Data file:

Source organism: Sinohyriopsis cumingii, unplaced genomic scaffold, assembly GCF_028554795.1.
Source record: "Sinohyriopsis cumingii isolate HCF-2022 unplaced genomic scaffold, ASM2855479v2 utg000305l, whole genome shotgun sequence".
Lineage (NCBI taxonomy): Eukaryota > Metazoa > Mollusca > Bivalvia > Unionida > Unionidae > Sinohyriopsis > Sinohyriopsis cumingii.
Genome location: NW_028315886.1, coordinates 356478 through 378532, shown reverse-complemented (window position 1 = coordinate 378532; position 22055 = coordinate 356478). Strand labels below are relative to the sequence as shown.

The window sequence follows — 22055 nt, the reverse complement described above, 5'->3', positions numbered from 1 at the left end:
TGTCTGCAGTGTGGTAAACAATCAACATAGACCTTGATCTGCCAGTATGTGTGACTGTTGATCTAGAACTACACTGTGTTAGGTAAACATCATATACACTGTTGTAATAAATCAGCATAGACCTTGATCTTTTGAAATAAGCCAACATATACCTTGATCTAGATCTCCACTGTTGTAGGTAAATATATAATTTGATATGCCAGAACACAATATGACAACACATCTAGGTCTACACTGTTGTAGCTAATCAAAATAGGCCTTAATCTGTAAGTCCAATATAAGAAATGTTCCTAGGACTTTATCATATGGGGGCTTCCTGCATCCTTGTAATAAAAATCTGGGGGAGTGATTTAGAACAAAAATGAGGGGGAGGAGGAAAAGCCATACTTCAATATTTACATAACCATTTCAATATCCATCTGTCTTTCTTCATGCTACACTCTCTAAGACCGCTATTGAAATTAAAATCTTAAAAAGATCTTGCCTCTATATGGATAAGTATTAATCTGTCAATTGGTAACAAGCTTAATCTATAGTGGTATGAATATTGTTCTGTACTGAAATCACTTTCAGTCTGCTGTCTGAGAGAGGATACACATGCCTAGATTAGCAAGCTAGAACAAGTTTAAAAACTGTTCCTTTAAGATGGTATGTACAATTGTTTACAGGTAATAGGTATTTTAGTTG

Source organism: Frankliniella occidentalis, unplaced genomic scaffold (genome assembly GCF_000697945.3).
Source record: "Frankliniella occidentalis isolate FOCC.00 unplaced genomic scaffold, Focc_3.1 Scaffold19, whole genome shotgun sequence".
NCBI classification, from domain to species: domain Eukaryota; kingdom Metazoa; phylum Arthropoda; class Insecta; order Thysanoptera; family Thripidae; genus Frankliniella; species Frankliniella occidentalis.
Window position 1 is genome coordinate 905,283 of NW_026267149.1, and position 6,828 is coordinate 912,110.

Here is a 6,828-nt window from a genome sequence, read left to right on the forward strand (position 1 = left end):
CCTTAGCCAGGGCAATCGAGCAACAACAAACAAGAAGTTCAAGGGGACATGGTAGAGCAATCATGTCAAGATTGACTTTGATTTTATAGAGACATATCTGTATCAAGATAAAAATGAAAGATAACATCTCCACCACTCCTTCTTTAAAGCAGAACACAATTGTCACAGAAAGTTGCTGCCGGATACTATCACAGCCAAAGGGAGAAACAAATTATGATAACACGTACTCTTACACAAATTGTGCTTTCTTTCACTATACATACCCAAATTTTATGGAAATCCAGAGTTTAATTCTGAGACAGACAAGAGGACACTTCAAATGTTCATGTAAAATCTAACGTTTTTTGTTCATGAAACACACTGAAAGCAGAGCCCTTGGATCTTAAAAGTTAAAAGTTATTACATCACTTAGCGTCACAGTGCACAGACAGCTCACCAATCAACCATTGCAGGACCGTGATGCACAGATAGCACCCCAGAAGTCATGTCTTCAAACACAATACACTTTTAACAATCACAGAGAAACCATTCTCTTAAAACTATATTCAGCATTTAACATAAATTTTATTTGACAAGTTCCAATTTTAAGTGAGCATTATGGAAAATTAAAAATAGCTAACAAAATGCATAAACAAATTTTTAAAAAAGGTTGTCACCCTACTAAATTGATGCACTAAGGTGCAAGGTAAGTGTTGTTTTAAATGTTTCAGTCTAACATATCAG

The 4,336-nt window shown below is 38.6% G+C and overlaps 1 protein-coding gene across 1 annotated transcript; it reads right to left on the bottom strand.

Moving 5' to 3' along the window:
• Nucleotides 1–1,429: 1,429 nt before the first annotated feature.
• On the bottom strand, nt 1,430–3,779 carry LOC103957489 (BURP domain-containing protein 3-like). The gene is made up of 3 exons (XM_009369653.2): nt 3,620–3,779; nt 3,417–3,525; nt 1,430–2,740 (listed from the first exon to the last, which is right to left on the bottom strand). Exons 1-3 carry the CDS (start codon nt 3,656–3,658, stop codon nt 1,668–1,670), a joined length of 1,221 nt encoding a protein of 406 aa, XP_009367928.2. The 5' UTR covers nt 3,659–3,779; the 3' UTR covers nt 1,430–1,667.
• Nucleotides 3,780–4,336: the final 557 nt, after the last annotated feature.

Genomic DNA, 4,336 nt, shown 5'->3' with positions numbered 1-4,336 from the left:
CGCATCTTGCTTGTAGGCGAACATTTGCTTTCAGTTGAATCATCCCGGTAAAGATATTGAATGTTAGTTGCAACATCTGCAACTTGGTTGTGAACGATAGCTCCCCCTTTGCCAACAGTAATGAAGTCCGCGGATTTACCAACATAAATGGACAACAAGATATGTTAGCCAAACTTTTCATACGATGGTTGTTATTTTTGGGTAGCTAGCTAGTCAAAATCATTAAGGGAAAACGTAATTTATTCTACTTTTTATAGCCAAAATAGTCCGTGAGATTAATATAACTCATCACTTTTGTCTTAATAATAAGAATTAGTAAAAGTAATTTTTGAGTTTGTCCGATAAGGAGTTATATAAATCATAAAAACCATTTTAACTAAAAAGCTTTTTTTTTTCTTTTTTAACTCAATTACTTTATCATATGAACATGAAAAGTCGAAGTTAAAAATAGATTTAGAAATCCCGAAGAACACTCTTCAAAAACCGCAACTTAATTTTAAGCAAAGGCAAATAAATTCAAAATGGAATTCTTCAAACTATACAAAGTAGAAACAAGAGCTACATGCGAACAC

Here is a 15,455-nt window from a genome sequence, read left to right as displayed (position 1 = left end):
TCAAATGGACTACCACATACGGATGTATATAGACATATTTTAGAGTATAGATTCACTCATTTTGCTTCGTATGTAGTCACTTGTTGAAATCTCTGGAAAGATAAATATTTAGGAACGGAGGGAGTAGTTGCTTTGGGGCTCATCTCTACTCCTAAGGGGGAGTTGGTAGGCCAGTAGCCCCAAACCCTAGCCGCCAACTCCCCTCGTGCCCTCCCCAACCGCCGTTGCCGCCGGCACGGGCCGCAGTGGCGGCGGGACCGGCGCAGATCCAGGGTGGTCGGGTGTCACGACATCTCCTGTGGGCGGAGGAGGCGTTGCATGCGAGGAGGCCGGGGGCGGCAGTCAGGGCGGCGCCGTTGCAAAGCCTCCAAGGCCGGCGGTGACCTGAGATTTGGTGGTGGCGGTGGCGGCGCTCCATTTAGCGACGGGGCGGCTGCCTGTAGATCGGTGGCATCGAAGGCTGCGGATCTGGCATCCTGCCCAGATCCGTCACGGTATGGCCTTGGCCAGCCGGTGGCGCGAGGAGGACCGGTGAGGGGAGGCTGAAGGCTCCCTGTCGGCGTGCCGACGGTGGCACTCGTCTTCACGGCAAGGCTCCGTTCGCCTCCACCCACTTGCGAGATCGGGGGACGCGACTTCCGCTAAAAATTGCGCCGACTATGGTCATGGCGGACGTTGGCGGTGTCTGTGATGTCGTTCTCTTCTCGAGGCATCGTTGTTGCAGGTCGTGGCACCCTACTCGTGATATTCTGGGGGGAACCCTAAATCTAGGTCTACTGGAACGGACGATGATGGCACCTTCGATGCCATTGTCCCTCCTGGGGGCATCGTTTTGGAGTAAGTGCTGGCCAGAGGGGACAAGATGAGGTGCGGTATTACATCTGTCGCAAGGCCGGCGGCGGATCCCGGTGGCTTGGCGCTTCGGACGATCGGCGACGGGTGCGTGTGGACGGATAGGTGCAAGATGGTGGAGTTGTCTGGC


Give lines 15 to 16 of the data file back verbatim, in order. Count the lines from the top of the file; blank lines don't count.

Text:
• Nucleotides 1–1,429: 1,429 nt before the first annotated feature.
• On the bottom strand, nt 1,430–3,779 carry LOC103957489 (BURP domain-containing protein 3-like). The gene is made up of 3 exons (XM_009369653.2): nt 3,620–3,779; nt 3,417–3,525; nt 1,430–2,740 (listed from the first exon to the last, which is right to left on the bottom strand). Exons 1-3 carry the CDS (start codon nt 3,656–3,658, stop codon nt 1,668–1,670), a joined length of 1,221 nt encoding a protein of 406 aa, XP_009367928.2. The 5' UTR covers nt 3,659–3,779; the 3' UTR covers nt 1,430–1,667.